has brought 50 cases to courts and had 12 decisions implemented. Changes in the public procurement system, introduction of e-government in various fields (especially e-declarations by public officials, or opportunities to monitor much of the public spending online), as well as abolition of various subsidies (such as in the energy tariff system), might bring down corruption, because economic liberalization has in similar countries (e.g. Georgia, Estonia, or even post-2000 Serbia) already proved as key to narrowing the ground for high level corruption. Former President of Georgia Mikheil Saakashvili - upon his adoption to Ukrainian citizenship - had tried to help fighting high level corruption and misuse of power, by transferring some of his past experience, but in November 2016 he resigned his post in Odessa region over the lack of support by national authorities.
Respect and awareness of human rights are the field of rule law which has most advanced after the Euromaidan. As Freedom House noted, “civil society remains the strongest element in Ukraine`s democratic transition”. It is mainly based on massive volunteering. It “plays a crucial role in driving reforms” aimed at establishing and strengthening of the rule of law. It also plays a vital role in implementing reforms - in countering corruption, reforming the administration, decentralization, etc. As FNF has found out through our own field research, the role of CSOs is also vital in organizing and running independent, on-the-spot, efficient and informative media, in humanitarian aid to the refugees and in community building in the
spirit of democratic values as opposed to the hybrid war launched from the east. However it is suspicious or hostile towards some critical media, the government mainly allows civil society to function autonomously, while being aware of its vital role in the post-2014 democratic development. Newly gained pluralism includes also some far right or ultranationalist groups, while also the organized crime is still present on the public scene. Thus, attacks on journalists are numerous. In July 2016, a journalist was murdered in Kyiv. LGBT rallies, tolerated and protected by the police, are occasionally attacked by extremist groups, such as in Lviv in March 2016, while otherwise police managed to keep the events uninterrupted, such as in Kyiv in June 2016 and 2017, and Odessa in August 2016. In two eastern regions held by Russia-backed separatists, Luhansk and Donetsk, human rights are in the worst shape. Disappearances are common, local elections are rigged and there are no free media or critical NGOs at all. Human Rights Watch accused both the Ukrainian government and the rebels in the east of arbitrary detention and degrading and cruel treatment of the detained political opponents (or suspected agents of the other side), noting that Ukrainian secret services held a secret detention center in Kharkiv, while local security forces in rebel-held territories held several scattered ones which operated completely outside the rule of law.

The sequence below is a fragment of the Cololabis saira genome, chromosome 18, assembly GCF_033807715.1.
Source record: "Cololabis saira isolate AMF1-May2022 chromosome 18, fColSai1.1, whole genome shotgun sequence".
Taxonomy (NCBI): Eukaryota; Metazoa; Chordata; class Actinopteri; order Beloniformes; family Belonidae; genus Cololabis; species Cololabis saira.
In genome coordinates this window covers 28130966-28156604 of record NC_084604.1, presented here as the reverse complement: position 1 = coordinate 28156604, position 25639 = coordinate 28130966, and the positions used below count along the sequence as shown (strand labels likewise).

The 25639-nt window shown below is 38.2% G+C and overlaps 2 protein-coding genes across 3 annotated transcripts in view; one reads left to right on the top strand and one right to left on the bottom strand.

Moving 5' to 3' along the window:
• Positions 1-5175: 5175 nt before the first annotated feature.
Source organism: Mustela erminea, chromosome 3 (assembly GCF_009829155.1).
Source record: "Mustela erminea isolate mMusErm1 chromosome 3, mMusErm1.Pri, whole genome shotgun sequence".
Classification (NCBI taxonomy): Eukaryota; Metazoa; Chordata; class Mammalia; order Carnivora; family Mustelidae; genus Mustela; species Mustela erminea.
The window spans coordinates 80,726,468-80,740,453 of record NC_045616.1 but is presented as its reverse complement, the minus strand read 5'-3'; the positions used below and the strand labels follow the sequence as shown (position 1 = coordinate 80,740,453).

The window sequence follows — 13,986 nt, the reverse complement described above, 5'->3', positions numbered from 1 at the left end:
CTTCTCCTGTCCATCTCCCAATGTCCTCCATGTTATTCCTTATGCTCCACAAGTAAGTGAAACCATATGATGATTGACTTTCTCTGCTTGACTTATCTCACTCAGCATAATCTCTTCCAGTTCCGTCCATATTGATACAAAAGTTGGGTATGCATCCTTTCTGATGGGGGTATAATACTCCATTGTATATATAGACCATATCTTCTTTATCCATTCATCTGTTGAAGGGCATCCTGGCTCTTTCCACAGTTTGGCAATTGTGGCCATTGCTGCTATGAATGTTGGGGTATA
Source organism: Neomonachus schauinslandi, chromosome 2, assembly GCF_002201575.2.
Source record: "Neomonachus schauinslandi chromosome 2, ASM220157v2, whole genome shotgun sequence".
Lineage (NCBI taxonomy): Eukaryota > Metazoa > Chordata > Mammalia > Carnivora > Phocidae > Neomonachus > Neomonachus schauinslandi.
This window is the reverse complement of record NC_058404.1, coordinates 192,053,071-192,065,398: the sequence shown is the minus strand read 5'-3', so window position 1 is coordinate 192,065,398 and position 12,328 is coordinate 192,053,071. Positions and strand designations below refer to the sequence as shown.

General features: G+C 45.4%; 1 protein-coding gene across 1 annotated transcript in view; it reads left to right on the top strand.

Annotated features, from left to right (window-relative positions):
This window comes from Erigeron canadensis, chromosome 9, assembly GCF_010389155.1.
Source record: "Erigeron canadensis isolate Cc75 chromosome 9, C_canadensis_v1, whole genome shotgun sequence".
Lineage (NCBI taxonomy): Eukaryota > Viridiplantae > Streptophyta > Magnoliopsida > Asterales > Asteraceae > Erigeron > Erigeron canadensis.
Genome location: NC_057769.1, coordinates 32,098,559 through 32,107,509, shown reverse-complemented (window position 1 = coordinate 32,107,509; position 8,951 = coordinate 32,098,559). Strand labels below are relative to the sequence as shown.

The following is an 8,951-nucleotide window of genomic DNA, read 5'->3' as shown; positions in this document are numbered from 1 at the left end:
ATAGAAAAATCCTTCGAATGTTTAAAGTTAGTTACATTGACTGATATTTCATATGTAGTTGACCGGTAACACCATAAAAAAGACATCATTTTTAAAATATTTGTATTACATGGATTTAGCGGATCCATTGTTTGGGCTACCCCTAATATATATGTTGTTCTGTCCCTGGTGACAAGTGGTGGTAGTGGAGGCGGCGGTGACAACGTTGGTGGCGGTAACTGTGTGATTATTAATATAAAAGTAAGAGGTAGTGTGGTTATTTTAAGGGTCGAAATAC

Private property rights in Ukraine are not sufficiently protected. The most serious problems are in functioning of the judiciary, which is connected to political parties or could be under influence of vested interest groups such as oligarchs. Therefore, judicial independence and impartiality is not guaranteed. Enforcement of contracts is obstructed also through very high costs. However, there are specialized commercial courts and cases are assigned to judges automatically. Recent changes allowed court fees to be paid electronically. Insolvency procedures are extremely long, lasting up to 3 years on average, with low recovery rates of just 7.5%. Registering property in the country is a long process, due to inefficient land cadastre but also because of complicated valuation rules
for determining the transfer tax. Although restrictions on foreign investment are mostly lifted, mandatory state registration of foreign investments was only recently abolished, i.e. in June 2016. Foreign nationals still cannot own land, but they could lease it or acquire it through locally registered companies. The privatization process has been plagued with different problems and is not considered transparent, nor fair, while Russian and off shore companies are banned from participation in it, due to political concerns.
The scope of government in Ukraine is comparable to other European countries, with government expenditures reaching 40% of GDP in 2016. High public deficits since 2012, as well as the recession and political turmoil, led to an elevated public debt of more than 80% of GDP, which is dangerously high for a country on such a level of development. Ukraine exited the recession in 2016, with a modest growth of 2.3% amidst tight fiscal and monetary policies, which put public finances on a more sustainable path and inflation within the National bank’s target. However, unreformed and unsustainable pension fund will continue to pose a drain on public expenditures. Inflation is still in double digits. High level of corruption remains a significant problem for the functioning of government